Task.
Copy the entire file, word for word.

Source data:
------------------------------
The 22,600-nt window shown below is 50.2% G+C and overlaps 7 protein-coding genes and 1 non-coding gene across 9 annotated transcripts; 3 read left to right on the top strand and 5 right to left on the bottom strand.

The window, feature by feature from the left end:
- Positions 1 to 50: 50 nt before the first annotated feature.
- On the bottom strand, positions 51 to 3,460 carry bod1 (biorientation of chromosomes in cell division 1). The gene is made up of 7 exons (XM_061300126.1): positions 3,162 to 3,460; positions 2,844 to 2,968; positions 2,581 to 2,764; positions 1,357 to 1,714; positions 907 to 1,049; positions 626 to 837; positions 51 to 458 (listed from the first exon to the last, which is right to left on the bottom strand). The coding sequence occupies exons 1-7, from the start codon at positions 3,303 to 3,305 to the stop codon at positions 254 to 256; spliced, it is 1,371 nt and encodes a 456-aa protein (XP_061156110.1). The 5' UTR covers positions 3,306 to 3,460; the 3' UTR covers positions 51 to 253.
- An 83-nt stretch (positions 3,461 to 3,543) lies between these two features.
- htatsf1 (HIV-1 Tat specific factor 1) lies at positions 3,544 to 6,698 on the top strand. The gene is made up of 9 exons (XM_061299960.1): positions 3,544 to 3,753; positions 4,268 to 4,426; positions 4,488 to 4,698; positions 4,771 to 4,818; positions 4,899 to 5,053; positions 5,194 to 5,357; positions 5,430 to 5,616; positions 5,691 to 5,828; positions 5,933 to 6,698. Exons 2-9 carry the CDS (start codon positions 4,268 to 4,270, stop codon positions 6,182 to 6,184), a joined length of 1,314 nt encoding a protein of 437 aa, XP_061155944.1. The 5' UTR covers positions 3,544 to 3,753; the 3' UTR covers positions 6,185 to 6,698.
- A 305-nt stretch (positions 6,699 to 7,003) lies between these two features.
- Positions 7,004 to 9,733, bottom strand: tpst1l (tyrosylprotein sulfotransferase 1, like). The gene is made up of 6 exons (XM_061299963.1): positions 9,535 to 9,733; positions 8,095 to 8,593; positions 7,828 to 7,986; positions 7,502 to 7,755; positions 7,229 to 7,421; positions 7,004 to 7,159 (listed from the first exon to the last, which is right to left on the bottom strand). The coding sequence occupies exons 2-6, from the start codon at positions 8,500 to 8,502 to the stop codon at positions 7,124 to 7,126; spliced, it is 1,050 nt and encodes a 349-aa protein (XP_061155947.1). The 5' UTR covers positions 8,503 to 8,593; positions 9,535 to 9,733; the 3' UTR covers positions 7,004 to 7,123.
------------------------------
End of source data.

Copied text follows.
The 22,600-nt window shown below is 50.2% G+C and overlaps 7 protein-coding genes and 1 non-coding gene across 9 annotated transcripts; 3 read left to right on the top strand and 5 right to left on the bottom strand.

The window, feature by feature from the left end:
- Positions 1 to 50: 50 nt before the first annotated feature.
- On the bottom strand, positions 51 to 3,460 carry bod1 (biorientation of chromosomes in cell division 1). The gene is made up of 7 exons (XM_061300126.1): positions 3,162 to 3,460; positions 2,844 to 2,968; positions 2,581 to 2,764; positions 1,357 to 1,714; positions 907 to 1,049; positions 626 to 837; positions 51 to 458 (listed from the first exon to the last, which is right to left on the bottom strand). The coding sequence occupies exons 1-7, from the start codon at positions 3,303 to 3,305 to the stop codon at positions 254 to 256; spliced, it is 1,371 nt and encodes a 456-aa protein (XP_061156110.1). The 5' UTR covers positions 3,306 to 3,460; the 3' UTR covers positions 51 to 253.
- An 83-nt stretch (positions 3,461 to 3,543) lies between these two features.
- htatsf1 (HIV-1 Tat specific factor 1) lies at positions 3,544 to 6,698 on the top strand. The gene is made up of 9 exons (XM_061299960.1): positions 3,544 to 3,753; positions 4,268 to 4,426; positions 4,488 to 4,698; positions 4,771 to 4,818; positions 4,899 to 5,053; positions 5,194 to 5,357; positions 5,430 to 5,616; positions 5,691 to 5,828; positions 5,933 to 6,698. Exons 2-9 carry the CDS (start codon positions 4,268 to 4,270, stop codon positions 6,182 to 6,184), a joined length of 1,314 nt encoding a protein of 437 aa, XP_061155944.1. The 5' UTR covers positions 3,544 to 3,753; the 3' UTR covers positions 6,185 to 6,698.
- A 305-nt stretch (positions 6,699 to 7,003) lies between these two features.
- Positions 7,004 to 9,733, bottom strand: tpst1l (tyrosylprotein sulfotransferase 1, like). The gene is made up of 6 exons (XM_061299963.1): positions 9,535 to 9,733; positions 8,095 to 8,593; positions 7,828 to 7,986; positions 7,502 to 7,755; positions 7,229 to 7,421; positions 7,004 to 7,159 (listed from the first exon to the last, which is right to left on the bottom strand). The coding sequence occupies exons 2-6, from the start codon at positions 8,500 to 8,502 to the stop codon at positions 7,124 to 7,126; spliced, it is 1,050 nt and encodes a 349-aa protein (XP_061155947.1). The 5' UTR covers positions 8,503 to 8,593; positions 9,535 to 9,733; the 3' UTR covers positions 7,004 to 7,123.